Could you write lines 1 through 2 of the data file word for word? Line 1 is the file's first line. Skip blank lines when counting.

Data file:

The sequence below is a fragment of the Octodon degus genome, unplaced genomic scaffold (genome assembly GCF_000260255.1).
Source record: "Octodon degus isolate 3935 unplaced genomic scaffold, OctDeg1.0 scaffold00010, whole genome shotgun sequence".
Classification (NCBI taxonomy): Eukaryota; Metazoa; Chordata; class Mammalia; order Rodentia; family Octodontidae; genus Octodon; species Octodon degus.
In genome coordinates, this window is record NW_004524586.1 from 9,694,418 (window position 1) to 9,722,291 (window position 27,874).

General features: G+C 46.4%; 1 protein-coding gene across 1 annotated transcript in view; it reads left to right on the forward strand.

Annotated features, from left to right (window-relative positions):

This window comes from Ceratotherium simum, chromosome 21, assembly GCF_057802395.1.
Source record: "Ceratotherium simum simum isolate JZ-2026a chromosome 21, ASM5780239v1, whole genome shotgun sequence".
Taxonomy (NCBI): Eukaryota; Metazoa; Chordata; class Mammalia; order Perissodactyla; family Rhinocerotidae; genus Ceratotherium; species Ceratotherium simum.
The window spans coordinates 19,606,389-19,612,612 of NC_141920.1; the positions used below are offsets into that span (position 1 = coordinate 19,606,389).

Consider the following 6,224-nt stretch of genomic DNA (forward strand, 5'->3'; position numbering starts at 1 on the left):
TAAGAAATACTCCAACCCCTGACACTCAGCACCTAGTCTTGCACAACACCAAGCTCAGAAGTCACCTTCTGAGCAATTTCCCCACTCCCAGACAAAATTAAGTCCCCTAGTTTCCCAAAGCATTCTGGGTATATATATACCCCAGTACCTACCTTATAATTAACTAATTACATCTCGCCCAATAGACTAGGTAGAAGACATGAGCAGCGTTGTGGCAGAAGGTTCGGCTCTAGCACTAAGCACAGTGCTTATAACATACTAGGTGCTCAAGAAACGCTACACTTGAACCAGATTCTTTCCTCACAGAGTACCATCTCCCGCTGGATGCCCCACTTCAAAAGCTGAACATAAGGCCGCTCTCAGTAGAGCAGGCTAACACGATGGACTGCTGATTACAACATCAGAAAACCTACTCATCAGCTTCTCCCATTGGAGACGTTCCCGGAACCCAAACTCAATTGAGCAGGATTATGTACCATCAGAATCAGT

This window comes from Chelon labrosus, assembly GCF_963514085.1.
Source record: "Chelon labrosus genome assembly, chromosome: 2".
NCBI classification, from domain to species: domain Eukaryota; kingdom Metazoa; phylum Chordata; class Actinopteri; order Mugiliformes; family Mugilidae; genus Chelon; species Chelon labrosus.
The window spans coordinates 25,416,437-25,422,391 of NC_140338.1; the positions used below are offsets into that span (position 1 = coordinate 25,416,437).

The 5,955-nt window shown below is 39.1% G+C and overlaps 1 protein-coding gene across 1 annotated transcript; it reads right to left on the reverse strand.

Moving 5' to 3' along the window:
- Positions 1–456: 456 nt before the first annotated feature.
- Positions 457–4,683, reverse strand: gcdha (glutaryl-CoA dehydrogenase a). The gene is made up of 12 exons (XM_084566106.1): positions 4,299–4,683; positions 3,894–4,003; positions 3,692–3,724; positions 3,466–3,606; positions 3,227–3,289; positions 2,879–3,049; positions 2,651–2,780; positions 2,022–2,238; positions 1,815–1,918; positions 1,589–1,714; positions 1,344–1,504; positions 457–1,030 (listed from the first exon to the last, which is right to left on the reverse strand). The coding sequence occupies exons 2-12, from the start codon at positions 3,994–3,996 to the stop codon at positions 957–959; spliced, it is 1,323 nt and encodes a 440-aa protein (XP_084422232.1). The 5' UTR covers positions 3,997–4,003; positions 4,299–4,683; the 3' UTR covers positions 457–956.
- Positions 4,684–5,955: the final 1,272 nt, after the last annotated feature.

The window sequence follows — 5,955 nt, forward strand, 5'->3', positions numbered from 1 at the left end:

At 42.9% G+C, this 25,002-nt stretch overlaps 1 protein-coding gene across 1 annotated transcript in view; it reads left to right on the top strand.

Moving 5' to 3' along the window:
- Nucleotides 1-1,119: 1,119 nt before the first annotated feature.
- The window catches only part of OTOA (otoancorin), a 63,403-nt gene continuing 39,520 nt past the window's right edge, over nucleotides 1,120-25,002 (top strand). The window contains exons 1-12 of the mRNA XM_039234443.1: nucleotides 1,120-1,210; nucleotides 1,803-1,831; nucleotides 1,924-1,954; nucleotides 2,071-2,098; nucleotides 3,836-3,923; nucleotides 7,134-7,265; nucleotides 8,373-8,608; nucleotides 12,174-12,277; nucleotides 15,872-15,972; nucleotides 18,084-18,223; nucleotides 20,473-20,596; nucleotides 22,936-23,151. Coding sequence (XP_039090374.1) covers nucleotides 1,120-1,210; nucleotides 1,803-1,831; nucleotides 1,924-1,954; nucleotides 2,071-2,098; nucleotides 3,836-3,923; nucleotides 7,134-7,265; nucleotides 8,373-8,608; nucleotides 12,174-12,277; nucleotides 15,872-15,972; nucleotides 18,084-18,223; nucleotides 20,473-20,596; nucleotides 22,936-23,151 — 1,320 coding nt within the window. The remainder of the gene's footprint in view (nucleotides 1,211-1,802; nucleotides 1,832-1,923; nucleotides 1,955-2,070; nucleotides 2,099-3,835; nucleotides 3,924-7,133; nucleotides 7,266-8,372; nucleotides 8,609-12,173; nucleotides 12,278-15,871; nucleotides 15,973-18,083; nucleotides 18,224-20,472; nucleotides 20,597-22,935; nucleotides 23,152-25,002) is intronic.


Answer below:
The sequence below is a fragment of the Octodon degus genome, unplaced genomic scaffold (genome assembly GCF_000260255.1).
Source record: "Octodon degus isolate 3935 unplaced genomic scaffold, OctDeg1.0 scaffold00010, whole genome shotgun sequence".